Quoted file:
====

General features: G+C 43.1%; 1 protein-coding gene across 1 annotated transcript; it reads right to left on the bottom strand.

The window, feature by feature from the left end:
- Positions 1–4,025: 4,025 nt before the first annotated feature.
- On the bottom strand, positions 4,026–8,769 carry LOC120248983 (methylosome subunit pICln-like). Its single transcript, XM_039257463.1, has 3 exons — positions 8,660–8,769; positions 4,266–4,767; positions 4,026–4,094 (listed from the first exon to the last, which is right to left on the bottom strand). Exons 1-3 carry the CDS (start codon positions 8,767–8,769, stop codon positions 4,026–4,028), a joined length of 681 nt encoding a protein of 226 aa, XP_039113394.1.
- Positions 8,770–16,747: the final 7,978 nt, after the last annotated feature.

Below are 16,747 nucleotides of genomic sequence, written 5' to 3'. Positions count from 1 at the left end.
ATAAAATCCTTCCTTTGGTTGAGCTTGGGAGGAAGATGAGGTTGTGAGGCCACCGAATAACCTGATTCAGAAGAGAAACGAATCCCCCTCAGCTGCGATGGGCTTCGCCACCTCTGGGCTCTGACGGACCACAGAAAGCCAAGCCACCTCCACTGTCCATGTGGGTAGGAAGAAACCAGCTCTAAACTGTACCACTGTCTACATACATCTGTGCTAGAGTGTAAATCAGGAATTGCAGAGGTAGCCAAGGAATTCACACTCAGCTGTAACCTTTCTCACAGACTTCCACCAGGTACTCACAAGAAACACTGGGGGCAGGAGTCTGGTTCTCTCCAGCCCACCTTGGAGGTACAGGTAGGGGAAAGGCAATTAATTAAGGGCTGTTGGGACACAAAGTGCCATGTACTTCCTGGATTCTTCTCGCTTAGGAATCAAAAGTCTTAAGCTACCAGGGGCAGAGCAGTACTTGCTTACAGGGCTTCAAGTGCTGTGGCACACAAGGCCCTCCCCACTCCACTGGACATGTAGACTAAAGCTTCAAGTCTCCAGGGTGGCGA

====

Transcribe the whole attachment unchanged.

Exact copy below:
General features: G+C 43.1%; 1 protein-coding gene across 1 annotated transcript; it reads right to left on the bottom strand.

The window, feature by feature from the left end:
- Positions 1–4,025: 4,025 nt before the first annotated feature.
- On the bottom strand, positions 4,026–8,769 carry LOC120248983 (methylosome subunit pICln-like). Its single transcript, XM_039257463.1, has 3 exons — positions 8,660–8,769; positions 4,266–4,767; positions 4,026–4,094 (listed from the first exon to the last, which is right to left on the bottom strand). Exons 1-3 carry the CDS (start codon positions 8,767–8,769, stop codon positions 4,026–4,028), a joined length of 681 nt encoding a protein of 226 aa, XP_039113394.1.
- Positions 8,770–16,747: the final 7,978 nt, after the last annotated feature.

Below are 16,747 nucleotides of genomic sequence, written 5' to 3'. Positions count from 1 at the left end.
ATAAAATCCTTCCTTTGGTTGAGCTTGGGAGGAAGATGAGGTTGTGAGGCCACCGAATAACCTGATTCAGAAGAGAAACGAATCCCCCTCAGCTGCGATGGGCTTCGCCACCTCTGGGCTCTGACGGACCACAGAAAGCCAAGCCACCTCCACTGTCCATGTGGGTAGGAAGAAACCAGCTCTAAACTGTACCACTGTCTACATACATCTGTGCTAGAGTGTAAATCAGGAATTGCAGAGGTAGCCAAGGAATTCACACTCAGCTGTAACCTTTCTCACAGACTTCCACCAGGTACTCACAAGAAACACTGGGGGCAGGAGTCTGGTTCTCTCCAGCCCACCTTGGAGGTACAGGTAGGGGAAAGGCAATTAATTAAGGGCTGTTGGGACACAAAGTGCCATGTACTTCCTGGATTCTTCTCGCTTAGGAATCAAAAGTCTTAAGCTACCAGGGGCAGAGCAGTACTTGCTTACAGGGCTTCAAGTGCTGTGGCACACAAGGCCCTCCCCACTCCACTGGACATGTAGACTAAAGCTTCAAGTCTCCAGGGTGGCGA